In the throes of a nor’easter that pasted our hometown overnight, I find myself thinking of this time last year, roughly, shooting fashion on the streets of Milan.

It was a fast-paced day, in that amazing city, where fashion is on a pedestal and even the early morning cafe crowd seems inclined to dress for the occasion. For most of the shoot, we basically tried to make small flash look big by playing it through large light shapers, such as the Lastolite Skylite Rapid above, and the 4 in 1 umbrella, below.

“ I have fond memories of the day, as I look out at the sheet of ice that is my driveway. ”

Simple approach here. A 24′ Lastolite EzyBox fitted with a fabric grid to kill spill. It’s just about eye level, giving a bit of an evening glow to the light, and matching the subtle light in the cafe. These are all good, collapsable rigs you can tote with you on a multi-location day in a hectic city. Not too much weight, and when played right, an excellent quality of light. For the technically minded, the camera of choice for all the above was the Nikon D810. Indoor cafe shot was with the 35mm f1.4, and the 70-200mm f2.8.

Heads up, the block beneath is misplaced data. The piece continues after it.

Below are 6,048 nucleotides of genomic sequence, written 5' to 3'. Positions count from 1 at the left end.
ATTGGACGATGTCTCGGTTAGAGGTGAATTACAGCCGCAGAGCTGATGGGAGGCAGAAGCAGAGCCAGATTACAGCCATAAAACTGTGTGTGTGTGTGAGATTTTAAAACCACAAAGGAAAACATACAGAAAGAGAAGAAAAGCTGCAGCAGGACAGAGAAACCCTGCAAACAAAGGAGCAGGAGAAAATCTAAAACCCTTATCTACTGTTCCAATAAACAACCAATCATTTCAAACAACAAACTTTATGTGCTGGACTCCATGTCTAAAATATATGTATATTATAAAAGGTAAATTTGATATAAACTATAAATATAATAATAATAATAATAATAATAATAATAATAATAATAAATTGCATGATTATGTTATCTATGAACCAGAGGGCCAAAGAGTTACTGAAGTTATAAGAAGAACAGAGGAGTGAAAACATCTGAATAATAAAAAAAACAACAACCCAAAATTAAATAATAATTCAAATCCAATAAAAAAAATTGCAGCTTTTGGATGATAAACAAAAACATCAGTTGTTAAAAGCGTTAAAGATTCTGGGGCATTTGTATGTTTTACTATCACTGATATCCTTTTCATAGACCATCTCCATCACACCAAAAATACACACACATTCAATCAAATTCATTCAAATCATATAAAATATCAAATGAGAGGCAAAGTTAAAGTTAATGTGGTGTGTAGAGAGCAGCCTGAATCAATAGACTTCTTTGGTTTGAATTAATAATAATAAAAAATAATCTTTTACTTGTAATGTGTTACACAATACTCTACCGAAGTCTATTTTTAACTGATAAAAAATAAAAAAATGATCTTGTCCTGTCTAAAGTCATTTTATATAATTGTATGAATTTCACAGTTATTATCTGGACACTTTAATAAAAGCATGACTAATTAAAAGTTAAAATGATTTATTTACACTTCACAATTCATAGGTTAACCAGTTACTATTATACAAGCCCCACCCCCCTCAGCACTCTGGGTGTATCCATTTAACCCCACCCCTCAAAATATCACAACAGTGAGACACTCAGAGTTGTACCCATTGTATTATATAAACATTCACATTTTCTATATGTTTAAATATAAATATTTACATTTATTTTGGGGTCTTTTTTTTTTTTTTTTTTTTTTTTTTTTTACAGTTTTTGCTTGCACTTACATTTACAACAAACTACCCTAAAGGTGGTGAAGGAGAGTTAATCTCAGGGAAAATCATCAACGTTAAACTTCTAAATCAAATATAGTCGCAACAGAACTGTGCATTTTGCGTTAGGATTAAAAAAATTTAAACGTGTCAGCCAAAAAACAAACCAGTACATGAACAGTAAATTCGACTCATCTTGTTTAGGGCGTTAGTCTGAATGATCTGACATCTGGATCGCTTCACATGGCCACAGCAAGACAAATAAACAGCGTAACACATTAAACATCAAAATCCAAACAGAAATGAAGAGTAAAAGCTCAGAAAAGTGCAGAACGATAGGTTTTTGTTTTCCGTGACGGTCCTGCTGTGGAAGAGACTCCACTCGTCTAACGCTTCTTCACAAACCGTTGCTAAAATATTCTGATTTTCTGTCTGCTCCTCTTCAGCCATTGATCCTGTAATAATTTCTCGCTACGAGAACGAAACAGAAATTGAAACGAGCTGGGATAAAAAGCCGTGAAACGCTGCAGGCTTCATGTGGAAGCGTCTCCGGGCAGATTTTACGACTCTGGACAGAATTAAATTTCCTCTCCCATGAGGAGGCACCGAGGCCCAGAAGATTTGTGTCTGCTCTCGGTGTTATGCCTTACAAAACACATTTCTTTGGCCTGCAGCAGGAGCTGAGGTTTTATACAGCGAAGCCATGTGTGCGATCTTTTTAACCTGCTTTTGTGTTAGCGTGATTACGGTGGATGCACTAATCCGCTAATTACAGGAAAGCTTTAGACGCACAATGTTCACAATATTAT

Fefa is also a mural painter, and when we arrived at one of her creations, it was also slammed with noonday light. (The days of lounging by the pool with an exotic, umbrella festooned cocktail, waiting for the arrival of “golden hour” are over, if they in fact ever existed. Budgets and time demands being what they are, you just work, no matter the condition of the light.)

In this case, a silk went up. Hard, unworkable light became directional and lovely. All it needed was a small pop through an umbrella to open the eyes a bit. The silk leaves you with a quantity of light to deal with, as opposed to the solid, which gives you much more control.

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